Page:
I love piercings! Especially the small discrete, and yet unique.
The Forward helix is a fantastic piece, and I am excited to tell you all about it. It’s located on the inner ear cartilage but describing its position is the tricky part. But I shall try to be as clear as possible.
Now, circle your finger from the earlobe going all the way over the top part of the ear. Then as you descend back, heading back to where you started, stop at the part the ear has a small protrusion. That area just above the protrusion is where you find the forward helix.
I bet you are wondering why the name ‘forward.’
There is a different piercing that people also love getting called the helix. It’s positioned on the outer part of the earlobe, opposite the forward helix. All in all, they are unique fixtures to have.
Now let’s get back to the forward helix piercing.
Variants of the Forward Helix Piercing
You can get the forward helix piercing in three distinct ways; single, double, and triple.
For the single forward helix, you get one piercing, the double two, so on and so forth. And if your ear anatomy allows it, you can add a fourth one, although this is very rare.
You can choose to wear multiple designs of jewelry or one typical stud for a simple yet sophisticated look for these variants. Regardless, they look stunning.
Is the Forward Helix Piercing for Everyone?
Of course, yes!
As long as you have an ear with space to accommodate the piercing, you can get it. The only thing that would probably hold you back is not liking it as much to get it pierced. Your profession might also be a hindrance to some degree.
But, essentially, everyone qualifies to get the forward helix piercing.
How Much Does A Forward Helix Piercing Cost?
I always like to think of piercing as an investment where you spend pain and cash to gain a level of beauty.
So are you willing to cough up between $30 to even $90 to get a forward helix piercing? If yes is your answer, then you can go ahead and book an appointment.
The Forward Helix Piercing Procedure
These are all the things you need to know before getting the forward helix piercing:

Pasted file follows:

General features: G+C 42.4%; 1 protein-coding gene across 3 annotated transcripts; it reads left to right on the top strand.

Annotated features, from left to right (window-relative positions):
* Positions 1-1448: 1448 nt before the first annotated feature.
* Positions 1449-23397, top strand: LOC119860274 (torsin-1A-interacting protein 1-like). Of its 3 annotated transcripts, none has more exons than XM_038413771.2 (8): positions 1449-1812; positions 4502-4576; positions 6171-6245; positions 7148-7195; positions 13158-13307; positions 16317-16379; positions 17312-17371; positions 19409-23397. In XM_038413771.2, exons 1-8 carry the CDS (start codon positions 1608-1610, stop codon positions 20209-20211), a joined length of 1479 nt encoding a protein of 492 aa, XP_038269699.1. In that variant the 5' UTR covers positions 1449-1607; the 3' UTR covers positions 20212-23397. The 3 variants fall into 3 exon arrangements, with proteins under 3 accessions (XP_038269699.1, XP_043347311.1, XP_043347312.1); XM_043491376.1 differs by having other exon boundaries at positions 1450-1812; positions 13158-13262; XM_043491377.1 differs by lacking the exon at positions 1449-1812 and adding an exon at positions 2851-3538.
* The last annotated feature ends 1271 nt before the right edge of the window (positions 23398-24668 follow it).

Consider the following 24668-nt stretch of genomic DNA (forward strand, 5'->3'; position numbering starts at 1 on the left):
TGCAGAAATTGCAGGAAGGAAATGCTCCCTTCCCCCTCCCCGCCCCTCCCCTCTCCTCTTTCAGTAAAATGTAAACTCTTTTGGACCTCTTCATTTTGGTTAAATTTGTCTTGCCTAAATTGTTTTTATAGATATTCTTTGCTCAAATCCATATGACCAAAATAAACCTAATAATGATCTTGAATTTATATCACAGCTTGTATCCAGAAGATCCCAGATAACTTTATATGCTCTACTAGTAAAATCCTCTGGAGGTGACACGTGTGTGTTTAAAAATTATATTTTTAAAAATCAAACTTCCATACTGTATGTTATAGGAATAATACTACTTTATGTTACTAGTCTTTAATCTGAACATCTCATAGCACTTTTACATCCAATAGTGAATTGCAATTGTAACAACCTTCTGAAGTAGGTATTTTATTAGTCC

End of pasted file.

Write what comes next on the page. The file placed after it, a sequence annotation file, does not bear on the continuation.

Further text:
The forward helix piercing procedure is very similar to most piercings. Regardless I always recommend that before you decide on any piercing, including the forward helix, go through the following steps:
- Please carry out extensive research on the piercing.
- Read on what to expect; good, bad, and the ugly.
- Decide on a piercer that is professional and has training.
- Visit the site, store, or shop to access its hygiene and professionalism.
- Meet the piercer and have a brief discussion on the Do’s and Don’ts for before, during, and after the procedure.
- Go for the actual day and get the forward helix piercing put.
At the consultation visit, the piercer will ask you a series of questions regarding your health and allergies that the piercing might contraindicate. You must be honest to avoid anything since the piercer is not liable if anything happens.
Some stores will even hand a paper for you to sign so that they can mitigate any future lawsuits in case of any adverse reactions and mishaps after the piercing.
Another thing you will do before the actual procedure is select the piece of jewelry you will want once the piercing is complete. The started stud should be a hypoallergenic metal like 14-carat gold or medical-grade titanium.
Stainless steel is also a good choice only if you know you are not allergic.
Please stay away from cheap metals like plated pieces and copper pieces; these have a higher rate of infections when it comes to piercings.
Things to Avoid Doing Before the Procedure
Before going for the actual piercing procedure, refrain from doing the following:
- It would be best if you do not drink any alcoholic beverage.
- It would be ideal not to take any CBD product.
- Refrain from taking any pain killers or blood-thinners.
- Please do not smoke before the procedure.
These practices lead to excessive bleeding during the piercing. And some of these habits may also prolong the healing process.
Items Used For the Procedure
The piercer will need:
- Sterilized disposable needle
- A pair of surgical gloves
- Cotton swabs
- Surgical spirit
You should confirm that they are clean and new. The actual process involves the piercer sterilizing the location of the forward helix piercing and marking it.
You will then assess the mark and give it the go-ahead or a revision of which the piercer will do. After the final approval, they will again sterilize the location and go ahead and prick through the cartilage with the needle.
I know you are wondering if it hurts.
Of course, it will hurt, but not that bad. If you have a high tolerance of pain, you will feel a slight prick followed by a throbbing sensation. After the procedure is over, the piercer will hand you an aftercare instruction manual which you must follow to the latter.
What is the pain level of the forward helix piercing?
I circle back to the pain issue because most people believe that it is unbearable since it is a cartilage piercing, and they are mistaken. Sure, it is more painful than the typical ear lope piercing, but this is nothing but a pinch if you have a nipple piercing.
To minimize the pain, always look for an experienced piercer who knows what they are doing. With an expert tending to you, they will do a clean job that is the least painful.